Parsi New Year Parties Buzzing About Tata


August 20, 2010

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“Navroz Mubarak,” is the traditional greeting between Parsis today as they celebrate their own New Year.

Despite the fact that the Parsi community has dwindled to a tiny minority of maybe as little as 100,000  people in India, the annual celebration is a Bank Holiday across the country.

By By Eric Bellman / The Wall Street Journal

This illustrates the disproportionate amount of weight this hardworking community (which came to India centuries ago from Iran) pulls in India’s economic and social life, especially in Mumbai.

As tradition-bound Parsis in the country’s business capital spend the day visiting local fire temples and going to parties in their best new outfits, they’ll discuss the regular issues of any Indian community gathering: weddings, births, deaths, business and politics.

However the dominant topic this New Year is likely to be about the undisputed king of the Parsis—Ratan Tata.

By leading his group to multi-billion dollar international acquisitions and launching the $2,200 Nano compact car that has fascinated the world, Mr. Tata is arguably the most famous Parsi ever. Freddie Mercury from the cult band Queen may be better known outside business circles but few of the deceased singer’s fans know of his Parsi roots.

King Tata is ready to step down from the Tata Group which has recently become India’s largest conglomerate, Indian business papers say. While he says he is willing to hand his crown to a non-Tata or even a non-Indian, many Parsis want him to keep it in the community, if not the family. Mr. Tata’s half-brother Noel Tata is considered a front-runner for the job.

The Parsi community will be buzzing about the issue today and it should know the new head of Tata by the next Parsi New Year. While Ratan Tata is scheduled to hand over the crown only in Dec. 2012, he is expected to name a successor sometime next year so his heir can be readied to take on his mantle.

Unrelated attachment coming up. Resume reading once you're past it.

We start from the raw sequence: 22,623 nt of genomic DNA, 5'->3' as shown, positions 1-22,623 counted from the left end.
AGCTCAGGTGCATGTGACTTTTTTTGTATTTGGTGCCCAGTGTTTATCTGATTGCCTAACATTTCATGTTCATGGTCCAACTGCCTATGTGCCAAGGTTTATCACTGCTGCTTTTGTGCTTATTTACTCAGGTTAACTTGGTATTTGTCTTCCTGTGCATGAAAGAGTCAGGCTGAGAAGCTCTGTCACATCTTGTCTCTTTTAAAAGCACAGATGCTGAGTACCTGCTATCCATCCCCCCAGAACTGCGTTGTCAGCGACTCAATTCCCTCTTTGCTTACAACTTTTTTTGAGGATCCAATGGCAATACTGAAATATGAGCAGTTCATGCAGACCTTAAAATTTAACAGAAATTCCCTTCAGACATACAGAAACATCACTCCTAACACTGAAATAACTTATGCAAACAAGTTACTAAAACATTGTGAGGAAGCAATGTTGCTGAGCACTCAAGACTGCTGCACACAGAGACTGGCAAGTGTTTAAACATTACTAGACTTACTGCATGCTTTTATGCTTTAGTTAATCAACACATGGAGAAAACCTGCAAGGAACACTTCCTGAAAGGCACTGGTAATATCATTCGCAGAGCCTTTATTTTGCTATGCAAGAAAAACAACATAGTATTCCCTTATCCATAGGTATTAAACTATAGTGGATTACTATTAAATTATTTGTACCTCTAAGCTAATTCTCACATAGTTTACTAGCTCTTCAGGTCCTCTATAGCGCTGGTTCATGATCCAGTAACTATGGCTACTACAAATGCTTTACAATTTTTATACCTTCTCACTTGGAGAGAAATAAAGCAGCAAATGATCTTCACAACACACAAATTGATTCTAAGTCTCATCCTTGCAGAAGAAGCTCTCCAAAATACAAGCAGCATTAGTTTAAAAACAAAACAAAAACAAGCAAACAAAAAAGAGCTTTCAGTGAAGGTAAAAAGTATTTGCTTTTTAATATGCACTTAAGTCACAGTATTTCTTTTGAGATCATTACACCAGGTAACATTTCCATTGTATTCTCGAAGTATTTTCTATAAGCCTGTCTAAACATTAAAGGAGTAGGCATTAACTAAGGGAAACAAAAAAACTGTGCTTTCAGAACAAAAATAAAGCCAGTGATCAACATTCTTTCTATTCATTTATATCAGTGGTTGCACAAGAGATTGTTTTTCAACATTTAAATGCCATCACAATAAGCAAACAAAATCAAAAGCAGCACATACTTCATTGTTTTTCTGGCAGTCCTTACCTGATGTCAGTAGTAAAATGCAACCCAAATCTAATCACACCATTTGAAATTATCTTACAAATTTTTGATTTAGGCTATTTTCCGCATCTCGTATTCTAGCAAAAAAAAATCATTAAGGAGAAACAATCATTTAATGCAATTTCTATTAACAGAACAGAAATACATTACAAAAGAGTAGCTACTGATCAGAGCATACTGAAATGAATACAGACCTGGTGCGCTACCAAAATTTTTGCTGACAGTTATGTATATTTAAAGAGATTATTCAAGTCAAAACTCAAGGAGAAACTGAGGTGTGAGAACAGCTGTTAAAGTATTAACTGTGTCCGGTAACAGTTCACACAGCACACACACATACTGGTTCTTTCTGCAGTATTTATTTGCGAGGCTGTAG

“A Tata succession (or lack of it) is not a mere corporate issue, but involves the entire community and it’s talking cockatoo,” wrote Bachi Karkaria, in a recent column in the Times of India. “Every Parsi has worked in a Tata company, lived in a Tata colony, benefited from a Tata grant, or at least waltzed at the Taj. The Tatas are the Parsis and vice versa because every Parsi owns a Tata share. Queen Victoria may have disappeared from Parsi walls, but the benign J N Tata continues to hang right there beside the Prophet Zarathushtra.”

While the Tata Group has been headed by a Parsi for its full 142-year history, it has always been one of the companies in India that was most likely to give power and top positions to non-family members. Some Parsis think handing over control to non-Parsi would be an appropriate next step on the path to becoming India’s first globally known multinational.

“Maybe it is my American indoctrination but I don’t see why this is such a big deal,” said Ader Gandi, a Parsi, a U.S. based mortgage broker and manager of a website which helps Parsis find long-lost friends. “After all it’s one of the largest conglomerates in the world. They should decide the leader of this group on the basis of merit and not ethnicity.”